My tomatoes are up and started. I'm a couple weeks behind getting them planted but hey, not bad since most every other project is three months behind.
My peppers haven't appeared yet but I'm pretty impressed with the Siberia tomatoes --again. They just do really well here and once again they excelled. I put lots of seed in this one container because the seed package said 2008. How viable the seed were after five years I questioned so I didn't think too many would sprout. Low and behold I think every seed came up. One more reason to love them.Yes, lots is happening around here. I might have been rather quiet this week but I have been busy. This week was warm and I spent one day at the corrals working all day fencing and cleaning up but the rest of the week I've been in the middle of twenty projects. Okay, I might be exaggerating just a bit but not much. I washed the large throw rugs with the hose and hung them on saw horses and the clothes line to dry. I continued going through things in the basement. I'm determined to search through every container and drawer to better organize and look for things to eliminate.
I have squeezed in a little wool spinning and plying of that which I've already spun when I needed to sit and rest. My adrenals only let me do so much before they need recovery time. There has been another reason I need to spin. My grand daughter discovered the roving and thinks it is just the greatest thing for we....ll everything and she keeps running off with it to tie this up or drape around her neck or... or... or...Yeah, if I don't hurry and make it into yarn, there won't be any left. She tries too leave it alone but after a few days she just can't resist. It is just too wonderfully soft. She is a girl after my own heart and I understand. It IS pretty wonderful stuff so I'd just best remove the temptation.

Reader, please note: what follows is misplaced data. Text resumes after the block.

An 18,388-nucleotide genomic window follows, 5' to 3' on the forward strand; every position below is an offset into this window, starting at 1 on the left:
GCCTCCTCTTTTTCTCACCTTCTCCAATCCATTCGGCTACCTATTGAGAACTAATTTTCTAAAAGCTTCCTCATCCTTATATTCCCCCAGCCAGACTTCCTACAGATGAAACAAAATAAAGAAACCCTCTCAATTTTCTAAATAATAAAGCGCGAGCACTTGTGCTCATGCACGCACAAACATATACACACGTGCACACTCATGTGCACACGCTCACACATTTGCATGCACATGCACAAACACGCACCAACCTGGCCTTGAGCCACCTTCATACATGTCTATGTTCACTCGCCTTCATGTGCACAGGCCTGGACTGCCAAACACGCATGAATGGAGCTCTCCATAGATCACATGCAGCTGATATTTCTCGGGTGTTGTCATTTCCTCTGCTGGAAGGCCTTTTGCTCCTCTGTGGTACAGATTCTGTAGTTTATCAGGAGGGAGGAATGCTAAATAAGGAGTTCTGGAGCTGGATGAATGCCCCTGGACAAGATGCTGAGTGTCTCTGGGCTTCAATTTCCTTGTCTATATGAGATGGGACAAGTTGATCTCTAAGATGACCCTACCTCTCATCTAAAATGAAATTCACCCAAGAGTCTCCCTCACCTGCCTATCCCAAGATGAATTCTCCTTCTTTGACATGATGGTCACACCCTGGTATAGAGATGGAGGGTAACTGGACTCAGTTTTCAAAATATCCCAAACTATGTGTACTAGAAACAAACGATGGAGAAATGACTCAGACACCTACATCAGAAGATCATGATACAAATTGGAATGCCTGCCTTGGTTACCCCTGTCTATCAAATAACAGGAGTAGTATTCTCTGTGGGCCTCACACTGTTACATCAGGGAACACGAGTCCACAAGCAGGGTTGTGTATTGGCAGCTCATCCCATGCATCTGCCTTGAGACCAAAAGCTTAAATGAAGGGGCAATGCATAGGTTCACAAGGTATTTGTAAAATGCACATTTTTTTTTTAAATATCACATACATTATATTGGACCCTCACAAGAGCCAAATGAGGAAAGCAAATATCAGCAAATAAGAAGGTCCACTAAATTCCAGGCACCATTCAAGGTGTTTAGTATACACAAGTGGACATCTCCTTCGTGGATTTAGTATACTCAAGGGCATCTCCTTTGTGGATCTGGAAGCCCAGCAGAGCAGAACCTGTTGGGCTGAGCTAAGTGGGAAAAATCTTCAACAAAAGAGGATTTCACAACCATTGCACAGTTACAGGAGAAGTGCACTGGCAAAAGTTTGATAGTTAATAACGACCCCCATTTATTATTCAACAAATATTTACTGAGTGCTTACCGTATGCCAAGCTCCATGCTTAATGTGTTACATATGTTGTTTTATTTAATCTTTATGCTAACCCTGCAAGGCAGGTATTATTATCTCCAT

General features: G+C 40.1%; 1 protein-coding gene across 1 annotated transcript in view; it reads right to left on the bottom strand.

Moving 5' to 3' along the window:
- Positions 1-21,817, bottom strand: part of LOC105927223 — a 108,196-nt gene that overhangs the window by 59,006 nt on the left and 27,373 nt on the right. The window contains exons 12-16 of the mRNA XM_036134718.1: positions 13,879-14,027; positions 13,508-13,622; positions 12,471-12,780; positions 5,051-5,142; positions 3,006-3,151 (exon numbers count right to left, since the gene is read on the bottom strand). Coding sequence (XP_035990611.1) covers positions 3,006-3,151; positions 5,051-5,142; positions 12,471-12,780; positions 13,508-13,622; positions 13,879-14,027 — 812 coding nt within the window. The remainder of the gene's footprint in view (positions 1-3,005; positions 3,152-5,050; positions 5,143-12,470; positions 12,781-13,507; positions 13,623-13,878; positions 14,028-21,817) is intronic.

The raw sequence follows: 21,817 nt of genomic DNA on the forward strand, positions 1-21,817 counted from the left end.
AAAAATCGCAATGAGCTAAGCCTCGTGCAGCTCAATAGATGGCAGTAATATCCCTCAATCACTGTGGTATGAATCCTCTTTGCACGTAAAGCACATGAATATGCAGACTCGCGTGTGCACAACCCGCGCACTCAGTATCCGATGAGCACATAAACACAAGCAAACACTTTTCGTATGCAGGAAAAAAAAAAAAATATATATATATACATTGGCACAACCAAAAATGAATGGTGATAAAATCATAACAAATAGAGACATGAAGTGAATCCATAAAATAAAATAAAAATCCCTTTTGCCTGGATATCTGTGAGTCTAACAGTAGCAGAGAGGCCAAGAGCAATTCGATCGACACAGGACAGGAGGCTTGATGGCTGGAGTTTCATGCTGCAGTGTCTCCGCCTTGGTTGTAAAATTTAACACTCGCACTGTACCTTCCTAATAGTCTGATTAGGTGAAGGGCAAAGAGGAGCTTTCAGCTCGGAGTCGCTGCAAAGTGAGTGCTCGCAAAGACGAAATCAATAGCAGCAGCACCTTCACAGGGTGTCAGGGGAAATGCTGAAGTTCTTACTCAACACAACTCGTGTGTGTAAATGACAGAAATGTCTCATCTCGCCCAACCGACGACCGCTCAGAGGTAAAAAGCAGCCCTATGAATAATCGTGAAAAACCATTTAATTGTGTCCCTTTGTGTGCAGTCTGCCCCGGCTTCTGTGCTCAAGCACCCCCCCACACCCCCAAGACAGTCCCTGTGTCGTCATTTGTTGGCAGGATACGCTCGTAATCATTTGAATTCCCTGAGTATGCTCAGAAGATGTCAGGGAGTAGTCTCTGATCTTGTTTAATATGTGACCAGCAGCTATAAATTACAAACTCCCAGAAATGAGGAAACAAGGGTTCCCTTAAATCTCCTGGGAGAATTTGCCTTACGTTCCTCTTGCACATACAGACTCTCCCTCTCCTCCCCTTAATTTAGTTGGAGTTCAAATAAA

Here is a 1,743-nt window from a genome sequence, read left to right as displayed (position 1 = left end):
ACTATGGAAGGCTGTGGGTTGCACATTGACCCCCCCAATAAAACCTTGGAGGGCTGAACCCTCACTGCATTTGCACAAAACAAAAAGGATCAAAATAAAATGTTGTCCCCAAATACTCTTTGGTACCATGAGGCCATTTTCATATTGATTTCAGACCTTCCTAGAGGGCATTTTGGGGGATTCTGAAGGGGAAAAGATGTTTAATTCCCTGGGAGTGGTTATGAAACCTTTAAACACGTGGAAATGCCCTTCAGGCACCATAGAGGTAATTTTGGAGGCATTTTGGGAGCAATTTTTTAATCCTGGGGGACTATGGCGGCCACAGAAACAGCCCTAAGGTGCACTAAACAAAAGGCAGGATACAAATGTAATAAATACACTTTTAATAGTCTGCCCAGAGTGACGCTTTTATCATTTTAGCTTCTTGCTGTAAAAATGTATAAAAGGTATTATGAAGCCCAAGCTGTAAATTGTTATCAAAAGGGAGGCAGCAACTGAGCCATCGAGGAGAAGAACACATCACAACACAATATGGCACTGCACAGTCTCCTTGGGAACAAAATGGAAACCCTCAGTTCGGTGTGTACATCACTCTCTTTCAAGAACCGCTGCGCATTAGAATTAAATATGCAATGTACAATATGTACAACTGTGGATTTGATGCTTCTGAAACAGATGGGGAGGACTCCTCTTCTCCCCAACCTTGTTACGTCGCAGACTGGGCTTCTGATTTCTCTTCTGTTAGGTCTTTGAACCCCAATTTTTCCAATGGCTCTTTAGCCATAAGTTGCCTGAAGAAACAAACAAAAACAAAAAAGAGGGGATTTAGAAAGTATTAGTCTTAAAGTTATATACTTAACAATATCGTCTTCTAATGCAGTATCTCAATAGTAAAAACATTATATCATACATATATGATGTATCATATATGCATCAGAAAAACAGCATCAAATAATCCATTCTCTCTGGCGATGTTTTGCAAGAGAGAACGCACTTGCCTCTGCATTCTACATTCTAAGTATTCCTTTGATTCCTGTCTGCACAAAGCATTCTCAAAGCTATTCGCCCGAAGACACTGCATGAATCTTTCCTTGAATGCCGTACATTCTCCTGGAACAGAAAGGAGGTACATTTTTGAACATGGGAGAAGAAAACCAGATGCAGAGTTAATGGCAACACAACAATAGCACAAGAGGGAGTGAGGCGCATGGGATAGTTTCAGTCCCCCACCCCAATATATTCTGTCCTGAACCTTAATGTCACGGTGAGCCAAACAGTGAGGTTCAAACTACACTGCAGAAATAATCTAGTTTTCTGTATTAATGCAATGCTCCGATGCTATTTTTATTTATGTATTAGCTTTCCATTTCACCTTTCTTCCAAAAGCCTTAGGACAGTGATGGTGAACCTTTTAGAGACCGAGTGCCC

The other reason I've been doing some spinning is for stress relief.
Stress abounds as we just learned of the town's intentions for the new livestock facility they want to build. Despite four years of talking to various officials, they haven't changed the core plan. It is going to be like having our animals at county fair every day of the year with different species of animals scattered all over the place and hay in the most inconvenient location possible, with everyone elses hay. Hm... wonder how much worse the hay theft level will be?
And healthy well, you know how healthy county fair is with lots of the same species housed right next to each other so disease can spread like wildfire. My goat's tests just came back CL and CAE free. How will I keep that up if I'm surrounding by other people's goats? In our present set up it is a McDonalds farm affair with a set area per person, left to the leaser to house farm animals of their choosing. That means I have sheep, horses, and only one set of goats nearby.
Imagine how badly the spread of something like pigeon disease, or strangles will spread with all the horses housed next to each other. Before it was a hit and miss affair. There is no vacinne for these diseases and tons more even if you could afford vacines for every disease and not kill the animal with all of them. The reason we raise our own meat, eggs, and milk is in part to avoid all the drugs a large operation has to use to keep many diseases at bay. With fewer diseases transfered between species, than within a species, a McDonalds farm is a healthier set up.
At this meeting this week we kept hearing how much the town was doing for us, things we repeatedly asked them not to do, and how the facility will be the praise of everyone that sees it for everything will look exactly alike as we won't be allowed to bring anything but our animals. Not set in stone yet but for sure our fees will at least quadruple to keep the few animals Kirk and I have. We have already seen our costs sky rocket with the drought sending hay and grain prices through the roof.